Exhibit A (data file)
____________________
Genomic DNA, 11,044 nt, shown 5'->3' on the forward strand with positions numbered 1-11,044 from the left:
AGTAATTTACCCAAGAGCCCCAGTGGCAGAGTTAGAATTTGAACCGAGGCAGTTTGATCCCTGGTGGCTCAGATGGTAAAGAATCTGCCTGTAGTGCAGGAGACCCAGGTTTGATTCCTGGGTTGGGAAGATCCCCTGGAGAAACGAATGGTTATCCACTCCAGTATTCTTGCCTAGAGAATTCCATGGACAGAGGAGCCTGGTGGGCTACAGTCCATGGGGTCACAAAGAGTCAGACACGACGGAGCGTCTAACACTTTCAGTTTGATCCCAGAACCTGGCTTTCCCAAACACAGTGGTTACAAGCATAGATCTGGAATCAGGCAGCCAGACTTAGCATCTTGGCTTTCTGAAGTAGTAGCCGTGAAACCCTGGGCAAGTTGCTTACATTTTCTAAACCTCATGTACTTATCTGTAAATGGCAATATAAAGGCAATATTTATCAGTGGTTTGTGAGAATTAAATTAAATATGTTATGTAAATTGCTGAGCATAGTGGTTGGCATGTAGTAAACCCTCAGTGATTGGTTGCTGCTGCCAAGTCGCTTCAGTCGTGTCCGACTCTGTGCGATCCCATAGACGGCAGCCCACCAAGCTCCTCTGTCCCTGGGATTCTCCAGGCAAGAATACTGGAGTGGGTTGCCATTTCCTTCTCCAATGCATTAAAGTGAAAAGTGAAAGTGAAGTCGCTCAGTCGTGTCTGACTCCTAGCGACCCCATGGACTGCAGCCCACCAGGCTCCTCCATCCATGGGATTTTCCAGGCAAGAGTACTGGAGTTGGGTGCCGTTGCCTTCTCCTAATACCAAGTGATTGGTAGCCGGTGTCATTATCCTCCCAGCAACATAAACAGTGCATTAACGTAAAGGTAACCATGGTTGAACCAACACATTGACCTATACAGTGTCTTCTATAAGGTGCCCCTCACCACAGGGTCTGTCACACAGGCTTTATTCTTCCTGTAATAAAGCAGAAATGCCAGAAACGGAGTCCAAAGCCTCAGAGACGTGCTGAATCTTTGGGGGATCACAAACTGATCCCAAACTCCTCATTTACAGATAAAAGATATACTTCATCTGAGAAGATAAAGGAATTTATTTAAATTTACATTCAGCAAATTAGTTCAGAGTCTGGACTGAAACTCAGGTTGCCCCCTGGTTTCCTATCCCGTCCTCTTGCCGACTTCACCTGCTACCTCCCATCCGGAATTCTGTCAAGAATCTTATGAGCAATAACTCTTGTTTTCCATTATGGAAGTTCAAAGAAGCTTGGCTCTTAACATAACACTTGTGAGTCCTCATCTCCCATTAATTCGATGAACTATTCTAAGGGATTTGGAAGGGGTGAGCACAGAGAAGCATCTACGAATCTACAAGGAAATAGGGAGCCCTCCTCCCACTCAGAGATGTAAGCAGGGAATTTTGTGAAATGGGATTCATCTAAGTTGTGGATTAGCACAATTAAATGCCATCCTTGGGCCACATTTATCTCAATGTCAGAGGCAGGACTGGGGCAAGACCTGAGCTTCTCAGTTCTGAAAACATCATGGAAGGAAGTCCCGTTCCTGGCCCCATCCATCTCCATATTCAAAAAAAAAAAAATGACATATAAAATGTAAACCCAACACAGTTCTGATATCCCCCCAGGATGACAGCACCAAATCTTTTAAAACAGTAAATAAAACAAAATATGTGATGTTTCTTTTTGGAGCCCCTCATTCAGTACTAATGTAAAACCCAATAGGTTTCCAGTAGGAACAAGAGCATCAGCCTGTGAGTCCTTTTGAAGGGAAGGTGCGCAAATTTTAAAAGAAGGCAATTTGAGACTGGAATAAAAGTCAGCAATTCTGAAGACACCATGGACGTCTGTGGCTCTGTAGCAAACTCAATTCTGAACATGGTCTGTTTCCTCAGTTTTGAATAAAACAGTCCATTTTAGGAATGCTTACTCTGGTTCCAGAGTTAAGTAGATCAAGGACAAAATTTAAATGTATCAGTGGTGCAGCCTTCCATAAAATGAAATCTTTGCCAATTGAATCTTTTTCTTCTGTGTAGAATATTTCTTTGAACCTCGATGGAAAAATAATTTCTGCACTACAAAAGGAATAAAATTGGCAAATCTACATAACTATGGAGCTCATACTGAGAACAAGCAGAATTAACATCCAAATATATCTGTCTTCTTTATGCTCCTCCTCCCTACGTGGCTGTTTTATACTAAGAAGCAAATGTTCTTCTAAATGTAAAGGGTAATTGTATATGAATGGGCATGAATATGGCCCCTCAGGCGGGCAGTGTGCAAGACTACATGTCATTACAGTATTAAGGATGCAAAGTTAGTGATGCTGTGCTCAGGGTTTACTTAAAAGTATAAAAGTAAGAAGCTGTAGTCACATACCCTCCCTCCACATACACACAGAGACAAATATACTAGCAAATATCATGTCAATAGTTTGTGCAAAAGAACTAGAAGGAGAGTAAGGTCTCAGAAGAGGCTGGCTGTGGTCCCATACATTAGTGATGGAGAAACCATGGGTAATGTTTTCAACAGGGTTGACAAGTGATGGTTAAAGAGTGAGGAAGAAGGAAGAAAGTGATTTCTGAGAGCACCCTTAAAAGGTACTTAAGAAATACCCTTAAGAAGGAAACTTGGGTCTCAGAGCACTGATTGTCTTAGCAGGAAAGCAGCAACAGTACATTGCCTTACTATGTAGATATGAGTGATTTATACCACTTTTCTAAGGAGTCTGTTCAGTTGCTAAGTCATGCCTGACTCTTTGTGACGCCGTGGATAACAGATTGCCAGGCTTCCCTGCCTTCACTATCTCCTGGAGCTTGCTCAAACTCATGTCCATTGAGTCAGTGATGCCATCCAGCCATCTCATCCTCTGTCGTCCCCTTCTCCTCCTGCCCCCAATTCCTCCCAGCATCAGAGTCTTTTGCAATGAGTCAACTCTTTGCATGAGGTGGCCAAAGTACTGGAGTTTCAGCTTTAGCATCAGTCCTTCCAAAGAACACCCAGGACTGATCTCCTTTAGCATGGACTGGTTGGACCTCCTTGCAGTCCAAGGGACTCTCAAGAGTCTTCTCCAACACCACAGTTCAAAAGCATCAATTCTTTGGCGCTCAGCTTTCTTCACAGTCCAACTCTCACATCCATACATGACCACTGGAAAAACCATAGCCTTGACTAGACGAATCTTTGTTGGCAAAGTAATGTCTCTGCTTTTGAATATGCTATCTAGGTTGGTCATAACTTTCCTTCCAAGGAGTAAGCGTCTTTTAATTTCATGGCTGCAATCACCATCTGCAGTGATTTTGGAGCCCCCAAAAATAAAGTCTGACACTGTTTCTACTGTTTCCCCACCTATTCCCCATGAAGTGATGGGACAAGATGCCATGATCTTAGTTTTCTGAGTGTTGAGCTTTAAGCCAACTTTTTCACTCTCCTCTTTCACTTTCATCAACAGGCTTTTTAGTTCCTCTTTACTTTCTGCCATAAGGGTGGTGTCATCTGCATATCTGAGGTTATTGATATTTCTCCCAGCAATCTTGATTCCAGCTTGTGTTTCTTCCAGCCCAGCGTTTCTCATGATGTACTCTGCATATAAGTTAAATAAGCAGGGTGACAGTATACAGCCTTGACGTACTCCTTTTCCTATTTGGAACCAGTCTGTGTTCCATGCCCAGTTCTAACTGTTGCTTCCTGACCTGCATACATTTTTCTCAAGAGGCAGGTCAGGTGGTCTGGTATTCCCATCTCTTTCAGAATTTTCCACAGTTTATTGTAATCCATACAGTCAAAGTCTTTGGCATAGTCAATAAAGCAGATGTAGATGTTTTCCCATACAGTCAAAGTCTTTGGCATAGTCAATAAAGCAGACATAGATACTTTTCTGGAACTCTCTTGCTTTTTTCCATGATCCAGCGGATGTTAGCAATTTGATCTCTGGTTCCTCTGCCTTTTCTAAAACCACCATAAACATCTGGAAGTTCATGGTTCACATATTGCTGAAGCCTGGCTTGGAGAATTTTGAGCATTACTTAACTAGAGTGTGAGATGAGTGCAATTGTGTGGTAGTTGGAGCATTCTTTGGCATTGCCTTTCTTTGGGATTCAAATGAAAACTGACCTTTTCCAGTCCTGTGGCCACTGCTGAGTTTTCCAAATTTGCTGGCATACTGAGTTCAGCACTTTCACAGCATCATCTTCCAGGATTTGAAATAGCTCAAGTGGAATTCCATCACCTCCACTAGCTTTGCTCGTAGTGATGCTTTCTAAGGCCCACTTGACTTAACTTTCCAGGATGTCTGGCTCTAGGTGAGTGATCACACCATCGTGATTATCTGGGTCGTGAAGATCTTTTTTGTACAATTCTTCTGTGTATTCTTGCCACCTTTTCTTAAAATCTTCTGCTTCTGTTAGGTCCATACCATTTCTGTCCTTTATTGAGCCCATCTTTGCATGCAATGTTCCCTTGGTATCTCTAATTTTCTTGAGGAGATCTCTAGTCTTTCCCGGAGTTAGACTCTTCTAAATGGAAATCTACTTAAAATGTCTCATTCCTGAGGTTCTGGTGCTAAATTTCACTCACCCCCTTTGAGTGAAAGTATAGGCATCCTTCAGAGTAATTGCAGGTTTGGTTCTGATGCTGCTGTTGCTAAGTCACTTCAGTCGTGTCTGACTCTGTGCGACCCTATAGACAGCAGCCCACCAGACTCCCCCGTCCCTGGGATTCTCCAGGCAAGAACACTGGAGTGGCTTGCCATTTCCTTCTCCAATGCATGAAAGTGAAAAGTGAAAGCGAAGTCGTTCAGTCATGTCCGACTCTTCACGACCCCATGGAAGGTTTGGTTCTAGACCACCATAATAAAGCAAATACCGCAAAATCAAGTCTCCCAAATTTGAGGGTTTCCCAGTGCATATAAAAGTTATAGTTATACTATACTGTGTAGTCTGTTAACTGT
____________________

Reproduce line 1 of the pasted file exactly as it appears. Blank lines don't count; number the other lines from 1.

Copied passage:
Genomic DNA, 11,044 nt, shown 5'->3' on the forward strand with positions numbered 1-11,044 from the left: